• "It will have no effect in the sense that it won't change him. Thus, pity those who he perceives were not sufficiently helpful to him in his bid for the White House."

• "I hope it decreases it."

• "Perry's influence over the lobby has more to do with what he does in 2013 (and 2014) than what he does in 2012. If he comes back to serve out his term, then the lobby will be back on bended knee."

• "Still Governor. Influence over lobby will be reduced only if the Legislature no longer follows his lead."

• "Lobby will presume he has one more session to have say over their business."

• "After his national performance, the Governor doesn’t have a prayer of reelection in 2014. As a result, he’s essentially a lame duck. This will somewhat limit his influence over the lobby, but most will remain respectful and continue to play the game as they don’t want their bills vetoed. Now, where’s that list of lobbyists who flew to Iowa to support him…"

• "Um, he is still the governor."

• "They've still got to live with him."


How would ending his presidential campaign affect his influence over Republican politics in Texas?

• "His power, short of getting elected President, was going to wane anyway. It's time for Governor Abbott in 2014 (at least if you ask the General), and it won't matter if RP is there or not."

• "Republicans like to talk about how "Republican" they are and Gov. Perry is good at that also."

• "Better than coming in behind Romney and Ron Paul in the Texas primary."

• "Wabbit season."

• "Abbott has to be antsy."

• "Ultimately, the impact of the less than impressive campaign is to diminish his currency with major contributors--and that may impact the Texas political landscape sooner than later."

Guest Column: The Keystone XL Decision was Right

Map of TransCanada's Keystone and proposed Keystone XL oil pipeline.
Map of TransCanada's Keystone and proposed Keystone XL oil pipeline.

Texans have never been afraid of a challenge, especially when it comes to energy. Since discovering oil at Spindletop early last century, Texans have used ingenuity and hard work to make the Lone Star state the energy capital of the world.

But after the oil price slump of the 1980s exposing our economy’s vulnerability to oil dependence, dangers to national security rising from our oil addiction, and growing concerns about pollution threatening the air we breathe and water we drink, Texas leaders set goals to diversify our energy portfolio to include clean energy.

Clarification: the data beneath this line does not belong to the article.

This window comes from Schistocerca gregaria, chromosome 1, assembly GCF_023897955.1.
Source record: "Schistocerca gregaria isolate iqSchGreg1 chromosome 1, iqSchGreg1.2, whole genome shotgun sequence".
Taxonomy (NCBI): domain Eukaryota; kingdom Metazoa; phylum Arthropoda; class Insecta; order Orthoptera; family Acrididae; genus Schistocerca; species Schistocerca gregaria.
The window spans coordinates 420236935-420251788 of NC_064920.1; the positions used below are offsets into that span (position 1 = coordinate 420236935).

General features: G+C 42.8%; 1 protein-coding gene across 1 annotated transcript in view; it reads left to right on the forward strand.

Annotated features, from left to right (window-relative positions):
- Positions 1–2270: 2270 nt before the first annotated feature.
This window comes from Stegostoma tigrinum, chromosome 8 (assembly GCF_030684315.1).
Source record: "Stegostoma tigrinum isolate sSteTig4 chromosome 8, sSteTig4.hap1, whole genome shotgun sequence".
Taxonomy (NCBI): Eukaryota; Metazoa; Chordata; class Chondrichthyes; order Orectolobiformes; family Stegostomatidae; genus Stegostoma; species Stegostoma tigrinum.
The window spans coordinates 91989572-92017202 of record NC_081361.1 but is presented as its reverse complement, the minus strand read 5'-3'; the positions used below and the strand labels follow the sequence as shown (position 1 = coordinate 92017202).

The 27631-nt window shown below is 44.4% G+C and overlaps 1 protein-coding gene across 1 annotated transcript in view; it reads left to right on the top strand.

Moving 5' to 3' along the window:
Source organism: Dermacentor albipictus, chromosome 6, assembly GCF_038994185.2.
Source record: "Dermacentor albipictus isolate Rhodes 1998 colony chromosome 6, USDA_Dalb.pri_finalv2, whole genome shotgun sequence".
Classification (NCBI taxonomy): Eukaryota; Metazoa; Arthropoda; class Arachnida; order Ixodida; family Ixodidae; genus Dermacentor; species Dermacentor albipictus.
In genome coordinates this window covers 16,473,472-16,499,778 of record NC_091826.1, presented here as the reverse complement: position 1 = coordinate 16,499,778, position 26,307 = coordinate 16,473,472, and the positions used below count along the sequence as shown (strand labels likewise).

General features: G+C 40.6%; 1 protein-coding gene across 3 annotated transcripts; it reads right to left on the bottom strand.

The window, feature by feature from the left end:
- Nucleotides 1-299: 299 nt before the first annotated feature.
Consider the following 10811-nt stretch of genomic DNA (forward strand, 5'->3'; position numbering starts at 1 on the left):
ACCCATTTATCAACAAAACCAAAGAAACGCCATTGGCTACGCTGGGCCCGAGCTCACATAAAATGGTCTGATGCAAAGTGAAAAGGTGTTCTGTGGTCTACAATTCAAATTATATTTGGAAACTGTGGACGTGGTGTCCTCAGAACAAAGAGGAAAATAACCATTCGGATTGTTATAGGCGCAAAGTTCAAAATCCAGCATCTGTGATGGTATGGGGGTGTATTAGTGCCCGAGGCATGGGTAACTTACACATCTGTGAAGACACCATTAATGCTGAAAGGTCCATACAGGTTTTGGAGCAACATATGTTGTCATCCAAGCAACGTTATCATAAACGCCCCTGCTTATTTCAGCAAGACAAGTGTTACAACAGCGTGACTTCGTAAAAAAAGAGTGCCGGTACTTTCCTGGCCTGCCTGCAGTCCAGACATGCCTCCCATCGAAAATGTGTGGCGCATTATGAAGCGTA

And Texas businesses have responded, making significant investments in wind, solar, advanced biofuels and fuel efficiency, helping reduce our oil dependence and demonstrating that we can power our state with energy sources that are clean and will never run out. Already, Texas has installed more wind turbines and Energy Star efficient buildings than any other state.

This week, President Obama stood up to Big Oil’s efforts to keep us mired in the dirty technologies of the past and rejected the permit for the proposed Keystone XL pipeline. The pipeline would have been a disaster for our climate, the quality of the air we breathe, and critical water resources across our country. It would have deepened our dependence on dirty oil from Canada’s tar sands, producing catastrophic levels of global warming pollution.

Last year, Texas suffered from some of the most extreme weather in our history. The drought, the worst since 1789, led almost every reservoir in the state to drain to less than 60 percent of normal levels. The devastating wildfires, the worst in Texas history, destroyed more than 1,600 homes and nearly wiped out the Lost Pines of Bastrop State Park. The heat, the worst not just in Texas but in U.S. history, caused more than 100 Texans to die from heat stroke and exhaustion. And according to Texas State Climatologist John Nielsen-Gammon, an appointee of Gov. Rick Perry, human-caused global warming is at least partly to blame.